As the hon. Gentleman rightly says, my right hon. Friend the Prime Minister made a statement in July about the governance of Britain and the importance of Parliament within it. Nothing has changed since then.

Can the Leader of the House find time for a debate on social mobility—a subject that is permanently topical and of growing interest to all parties. Given the Opposition parties’ hostility to the Government’s admirable policy, announced this week, of shifting the Higher Education Funding Council budget to give an advantage to those who have never been to university, given the Opposition’s policy of hostility to extending the participation age to 18 and given the continuing hostility to the Government’s policies of fair admissions in schools and universities, would not a debate on social mobility enable us to identify not only the factors holding it back, but the most effective policies for improving it?

My hon. Friend will know—he shares the Government’s total commitment to tackling poverty and promoting social mobility—that all the policy issues, Government programmes and legislation that he has identified are directed towards that end. The Government’s commitment is fundamental. I know that all the issues he raised are explicitly included in social mobility, but I will look to see whether a further opportunity to debate it, perhaps in a topical debate, might be possible.

May I suggest a topical debate on the dangerous shambles of the consultation on the proposed expansion of Heathrow airport? The Secretary of State for Transport never appeared before the House to be held to account and it now turns out that the Department for Environment, Food and Rural Affairs was never involved in the environmental modelling work on the Heathrow expansion. The proposal will affect millions of people and it concerns the environment, the economy and climate change. It is also controversial, so if that is not topical enough for a topical debate, what is?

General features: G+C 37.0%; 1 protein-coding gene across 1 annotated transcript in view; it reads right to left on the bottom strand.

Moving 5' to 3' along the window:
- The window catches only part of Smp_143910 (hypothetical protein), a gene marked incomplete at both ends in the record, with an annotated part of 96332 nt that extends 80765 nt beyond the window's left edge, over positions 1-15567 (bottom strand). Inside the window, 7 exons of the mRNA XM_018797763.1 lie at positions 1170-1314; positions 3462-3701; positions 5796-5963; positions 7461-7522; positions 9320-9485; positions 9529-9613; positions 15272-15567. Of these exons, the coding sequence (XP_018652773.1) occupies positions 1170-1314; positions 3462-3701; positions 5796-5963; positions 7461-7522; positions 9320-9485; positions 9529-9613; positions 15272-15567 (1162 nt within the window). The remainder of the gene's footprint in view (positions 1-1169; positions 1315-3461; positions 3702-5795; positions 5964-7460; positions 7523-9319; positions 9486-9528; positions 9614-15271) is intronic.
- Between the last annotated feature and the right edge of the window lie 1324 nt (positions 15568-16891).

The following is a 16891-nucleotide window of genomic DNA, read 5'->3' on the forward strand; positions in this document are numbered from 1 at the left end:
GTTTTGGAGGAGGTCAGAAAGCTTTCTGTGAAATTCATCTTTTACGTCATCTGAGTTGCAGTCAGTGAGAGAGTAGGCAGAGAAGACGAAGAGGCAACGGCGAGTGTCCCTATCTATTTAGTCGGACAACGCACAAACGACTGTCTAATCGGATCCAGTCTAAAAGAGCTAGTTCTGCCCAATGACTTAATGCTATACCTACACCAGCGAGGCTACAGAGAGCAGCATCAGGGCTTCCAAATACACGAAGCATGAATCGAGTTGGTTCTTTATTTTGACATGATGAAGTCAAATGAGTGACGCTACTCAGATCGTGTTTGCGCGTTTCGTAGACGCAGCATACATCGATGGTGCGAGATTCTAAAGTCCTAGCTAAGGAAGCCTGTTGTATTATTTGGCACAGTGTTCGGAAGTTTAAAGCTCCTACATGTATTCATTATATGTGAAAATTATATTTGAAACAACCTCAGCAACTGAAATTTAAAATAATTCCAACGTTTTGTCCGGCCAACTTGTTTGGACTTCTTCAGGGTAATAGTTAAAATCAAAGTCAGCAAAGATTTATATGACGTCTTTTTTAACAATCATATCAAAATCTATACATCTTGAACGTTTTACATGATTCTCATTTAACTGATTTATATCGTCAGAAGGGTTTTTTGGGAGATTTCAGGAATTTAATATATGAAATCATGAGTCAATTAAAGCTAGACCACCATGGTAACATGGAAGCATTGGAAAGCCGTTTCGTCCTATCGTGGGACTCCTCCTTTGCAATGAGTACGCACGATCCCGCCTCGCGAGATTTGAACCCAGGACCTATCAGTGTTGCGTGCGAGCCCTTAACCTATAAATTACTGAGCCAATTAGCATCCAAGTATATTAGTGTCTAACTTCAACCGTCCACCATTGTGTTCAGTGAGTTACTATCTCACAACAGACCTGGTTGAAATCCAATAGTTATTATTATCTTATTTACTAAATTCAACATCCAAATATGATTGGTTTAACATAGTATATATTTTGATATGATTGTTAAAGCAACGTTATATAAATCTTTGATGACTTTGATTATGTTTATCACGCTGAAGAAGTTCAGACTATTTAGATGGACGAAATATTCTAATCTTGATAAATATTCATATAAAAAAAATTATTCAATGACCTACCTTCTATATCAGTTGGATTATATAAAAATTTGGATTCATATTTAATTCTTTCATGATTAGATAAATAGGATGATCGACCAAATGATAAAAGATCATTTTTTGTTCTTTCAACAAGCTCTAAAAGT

I did tell the House, including the hon. Lady, that I considered Heathrow expansion as a subject for a topical debate before Christmas. I accept that many Members are concerned to debate the issues surrounding expansion. I did not pick it in the end because, after the consultation document was issued but before the end of the consultation period next month, those issues were discussed in a Westminster Hall debate. If the hon. Lady wants to explain why, notwithstanding that debate, Heathrow expansion remains a good subject for a topical debate, she can talk to me about it or drop me an e-mail.

I am aware that the House will debate preventive health services for a full 90 minutes later this afternoon, but I ask the Leader of the House to find time for a specific debate on the future of NHS dentistry. Does she agree that doing so is even more important in view of the revelations in The Independent today that show that health care in this country is now the most expensive in Europe?

There will, as the hon. Gentleman says, be an opportunity to raise the ever-topical subject of NHS dentistry in this afternoon’s debate, but let me remind the House that more people have NHS dentistry now than at any previous time. We want to increase still further the number of people who have an NHS dentist, but it is more than ever before. In addition, we are increasing the number of dentistry students going through our high-quality dentistry schools.